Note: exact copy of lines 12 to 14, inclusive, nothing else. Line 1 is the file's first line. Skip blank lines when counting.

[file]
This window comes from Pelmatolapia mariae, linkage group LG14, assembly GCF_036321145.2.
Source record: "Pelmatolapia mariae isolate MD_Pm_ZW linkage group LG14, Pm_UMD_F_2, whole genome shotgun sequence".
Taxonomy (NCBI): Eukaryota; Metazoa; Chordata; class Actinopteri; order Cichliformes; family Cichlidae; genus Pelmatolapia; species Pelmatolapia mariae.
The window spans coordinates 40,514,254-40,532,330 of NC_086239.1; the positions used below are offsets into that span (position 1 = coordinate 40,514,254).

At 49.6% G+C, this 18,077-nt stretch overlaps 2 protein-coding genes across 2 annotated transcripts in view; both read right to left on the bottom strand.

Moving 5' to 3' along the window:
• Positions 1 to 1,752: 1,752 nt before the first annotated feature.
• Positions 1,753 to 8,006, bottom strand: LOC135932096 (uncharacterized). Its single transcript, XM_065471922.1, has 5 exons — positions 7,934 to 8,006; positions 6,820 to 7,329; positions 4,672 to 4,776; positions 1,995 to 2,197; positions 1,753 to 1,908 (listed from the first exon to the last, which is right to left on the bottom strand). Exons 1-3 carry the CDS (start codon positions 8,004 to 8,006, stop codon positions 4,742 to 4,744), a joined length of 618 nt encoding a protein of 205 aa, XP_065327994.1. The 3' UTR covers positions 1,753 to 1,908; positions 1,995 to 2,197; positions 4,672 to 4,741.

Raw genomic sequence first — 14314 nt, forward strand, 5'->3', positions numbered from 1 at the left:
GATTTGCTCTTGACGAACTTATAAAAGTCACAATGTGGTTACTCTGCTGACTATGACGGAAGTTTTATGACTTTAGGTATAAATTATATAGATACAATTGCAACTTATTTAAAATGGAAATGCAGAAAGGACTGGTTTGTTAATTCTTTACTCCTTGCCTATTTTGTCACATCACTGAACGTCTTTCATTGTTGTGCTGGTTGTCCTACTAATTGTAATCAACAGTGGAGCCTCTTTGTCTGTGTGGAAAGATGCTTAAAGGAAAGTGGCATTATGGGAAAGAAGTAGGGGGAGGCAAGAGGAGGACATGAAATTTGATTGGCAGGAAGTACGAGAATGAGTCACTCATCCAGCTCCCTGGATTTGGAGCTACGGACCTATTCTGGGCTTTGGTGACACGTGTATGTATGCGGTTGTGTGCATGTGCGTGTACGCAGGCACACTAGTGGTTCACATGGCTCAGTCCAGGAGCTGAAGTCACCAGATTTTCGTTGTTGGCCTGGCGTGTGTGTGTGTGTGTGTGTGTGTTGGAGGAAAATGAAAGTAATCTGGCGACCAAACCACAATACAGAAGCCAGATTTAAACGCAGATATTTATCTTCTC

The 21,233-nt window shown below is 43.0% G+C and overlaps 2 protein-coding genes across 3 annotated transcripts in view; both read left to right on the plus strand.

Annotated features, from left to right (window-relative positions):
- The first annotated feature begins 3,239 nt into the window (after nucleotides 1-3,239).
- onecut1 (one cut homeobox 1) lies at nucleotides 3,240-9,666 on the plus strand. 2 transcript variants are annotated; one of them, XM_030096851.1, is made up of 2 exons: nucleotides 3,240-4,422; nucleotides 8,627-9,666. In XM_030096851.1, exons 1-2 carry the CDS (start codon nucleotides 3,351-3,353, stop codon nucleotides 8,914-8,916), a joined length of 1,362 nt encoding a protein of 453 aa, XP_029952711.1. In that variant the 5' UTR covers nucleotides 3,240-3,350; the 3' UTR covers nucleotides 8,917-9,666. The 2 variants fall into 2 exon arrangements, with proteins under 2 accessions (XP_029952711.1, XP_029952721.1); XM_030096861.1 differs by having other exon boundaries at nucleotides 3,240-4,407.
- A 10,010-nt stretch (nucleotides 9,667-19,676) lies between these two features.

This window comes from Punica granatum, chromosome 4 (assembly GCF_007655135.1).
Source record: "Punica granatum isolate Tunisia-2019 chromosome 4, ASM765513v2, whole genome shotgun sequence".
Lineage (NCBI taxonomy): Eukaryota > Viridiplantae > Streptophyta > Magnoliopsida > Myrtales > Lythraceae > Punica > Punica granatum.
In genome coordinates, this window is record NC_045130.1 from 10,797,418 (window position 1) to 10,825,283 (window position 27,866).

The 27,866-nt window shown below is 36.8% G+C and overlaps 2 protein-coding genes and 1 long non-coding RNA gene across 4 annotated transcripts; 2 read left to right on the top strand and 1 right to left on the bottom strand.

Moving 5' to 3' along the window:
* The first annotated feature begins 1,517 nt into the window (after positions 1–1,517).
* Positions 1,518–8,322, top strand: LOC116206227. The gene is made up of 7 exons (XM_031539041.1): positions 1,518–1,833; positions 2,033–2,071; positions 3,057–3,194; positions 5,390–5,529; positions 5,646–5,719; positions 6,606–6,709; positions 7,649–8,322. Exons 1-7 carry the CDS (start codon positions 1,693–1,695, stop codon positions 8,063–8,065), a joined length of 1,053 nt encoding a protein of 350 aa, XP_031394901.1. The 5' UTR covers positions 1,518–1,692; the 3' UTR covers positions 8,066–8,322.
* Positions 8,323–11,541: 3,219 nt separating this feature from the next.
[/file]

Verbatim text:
Annotated features, from left to right (window-relative positions):
- The first annotated feature begins 3,239 nt into the window (after nucleotides 1-3,239).
- onecut1 (one cut homeobox 1) lies at nucleotides 3,240-9,666 on the plus strand. 2 transcript variants are annotated; one of them, XM_030096851.1, is made up of 2 exons: nucleotides 3,240-4,422; nucleotides 8,627-9,666. In XM_030096851.1, exons 1-2 carry the CDS (start codon nucleotides 3,351-3,353, stop codon nucleotides 8,914-8,916), a joined length of 1,362 nt encoding a protein of 453 aa, XP_029952711.1. In that variant the 5' UTR covers nucleotides 3,240-3,350; the 3' UTR covers nucleotides 8,917-9,666. The 2 variants fall into 2 exon arrangements, with proteins under 2 accessions (XP_029952711.1, XP_029952721.1); XM_030096861.1 differs by having other exon boundaries at nucleotides 3,240-4,407.